Once he finds housing in Thunder Bay, he will no longer get help from the lodge, which currently provides transportation for appointments, he said.
He's now thinking about looking for work in Thunder Bay.
"I don't know if I'll be able to work again. Sometimes I feel like I could do it, but you know, the way I feel sometimes … I don't think I could go back to work and be able to work eight hours [a day]," said Mckay.
Selling everything you own
Albert Mckay, the medical driver for Sachigo Lake, can relate to his brother Caleb's story. Back in 2008, he had to move to Winnipeg while his wife battled cancer.
"We had asked to get board, a house or something through Non-Insured [Health Benefits], and they said, 'We can only help you for a while, for a few months — maybe three months at the most,'" Mckay said.
Mckay ended up selling all his possessions in Sachigo Lake in order to move his entire family to Winnipeg so his wife could receive radiation treatment. They ended up staying in the city for a few years.
"I don't understand why that is. They should have been able to help us, 'cause we were in that treatment for more than just three months," said Mckay.
Home dialysis a complicated option
Caleb Mckay misses his family and friends back in Sachigo Lake and hopes one day to return home, at least for a visit.
But with no way to get treatment in the community and a limited number of flights available, he knows a visit might mean missing a treatment.
He is also exploring other treatment options — including a kidney transplant or home dialysis — that would allow him to return home. But the wait for a transplant can be years and peritoneal home dialysis comes with complications, including the possibility of infections and inadequate dialysis.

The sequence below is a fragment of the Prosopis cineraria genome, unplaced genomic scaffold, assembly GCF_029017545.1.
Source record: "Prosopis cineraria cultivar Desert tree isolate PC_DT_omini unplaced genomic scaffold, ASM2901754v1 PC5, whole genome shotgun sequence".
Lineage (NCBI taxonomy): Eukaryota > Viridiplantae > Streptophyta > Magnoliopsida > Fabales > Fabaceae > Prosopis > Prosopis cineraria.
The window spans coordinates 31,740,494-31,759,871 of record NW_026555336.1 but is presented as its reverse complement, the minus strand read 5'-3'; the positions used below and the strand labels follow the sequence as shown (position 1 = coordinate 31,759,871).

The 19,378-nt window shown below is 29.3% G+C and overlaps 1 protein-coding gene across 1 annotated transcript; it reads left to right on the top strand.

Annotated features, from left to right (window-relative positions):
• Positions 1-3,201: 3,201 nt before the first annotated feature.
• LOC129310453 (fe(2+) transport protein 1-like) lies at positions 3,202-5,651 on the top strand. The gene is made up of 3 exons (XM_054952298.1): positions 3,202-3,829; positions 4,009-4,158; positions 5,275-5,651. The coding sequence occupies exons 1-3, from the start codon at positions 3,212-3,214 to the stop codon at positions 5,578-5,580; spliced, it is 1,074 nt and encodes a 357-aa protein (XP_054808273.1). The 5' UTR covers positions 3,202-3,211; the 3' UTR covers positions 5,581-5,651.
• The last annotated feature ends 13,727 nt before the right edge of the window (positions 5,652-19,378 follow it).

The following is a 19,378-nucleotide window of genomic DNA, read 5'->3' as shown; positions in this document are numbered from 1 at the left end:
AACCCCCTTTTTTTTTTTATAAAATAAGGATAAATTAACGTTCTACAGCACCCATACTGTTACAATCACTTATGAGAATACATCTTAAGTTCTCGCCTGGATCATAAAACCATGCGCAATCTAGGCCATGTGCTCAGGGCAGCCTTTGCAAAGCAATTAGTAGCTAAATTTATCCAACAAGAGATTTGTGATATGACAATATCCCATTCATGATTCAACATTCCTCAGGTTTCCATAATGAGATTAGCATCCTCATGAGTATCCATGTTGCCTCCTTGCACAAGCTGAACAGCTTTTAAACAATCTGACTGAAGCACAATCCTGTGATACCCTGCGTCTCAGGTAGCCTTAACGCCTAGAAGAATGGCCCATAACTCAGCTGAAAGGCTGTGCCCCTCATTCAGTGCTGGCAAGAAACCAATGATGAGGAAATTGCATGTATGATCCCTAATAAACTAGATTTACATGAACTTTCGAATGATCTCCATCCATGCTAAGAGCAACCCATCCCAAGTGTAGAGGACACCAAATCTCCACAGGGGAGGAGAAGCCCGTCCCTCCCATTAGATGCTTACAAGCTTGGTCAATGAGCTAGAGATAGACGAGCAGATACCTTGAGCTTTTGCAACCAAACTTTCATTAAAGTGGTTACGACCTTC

"Peritoneal dialysis is where they put a port — a catheter — into your abdomen; you basically pour in a bag of fluid, let it slosh around for a few hours, the toxins dissolve into there and you pour it out again," said Dr. Lisa Letkemann, who works in Sandy Lake First Nation, a community in northwestern Ontario.
Letkemann also says peritoneal dialysis is labour intensive — patients must do it four or five times a day.
Mckay's current hemodialysis treatment requires him to go in for treatment for four hours a day, three times a week.
Several First Nations in Manitoba have their own hemodialysis machines but trying to secure a machine comes with many challenges, Letkemann said.
"It's not as simple as 'We'll buy a machine.' I know some communities were hoping, 'Well, we'll just fundraise for a machine, set it up and be good to go,'" said Letkemann.
A machine requires a guaranteed clean water supply, reliable power supply and trained technicians.
It's a "huge multimillion-dollar endeavour to consider," Letkemann said.
This story is part of a series on access to health services in Sachigo Lake First Nation, that was funded by the Canadian Journalism Foundation. Stephanie Cram is the recipient of the 2016 CJF Aboriginal Journalism Fellowship.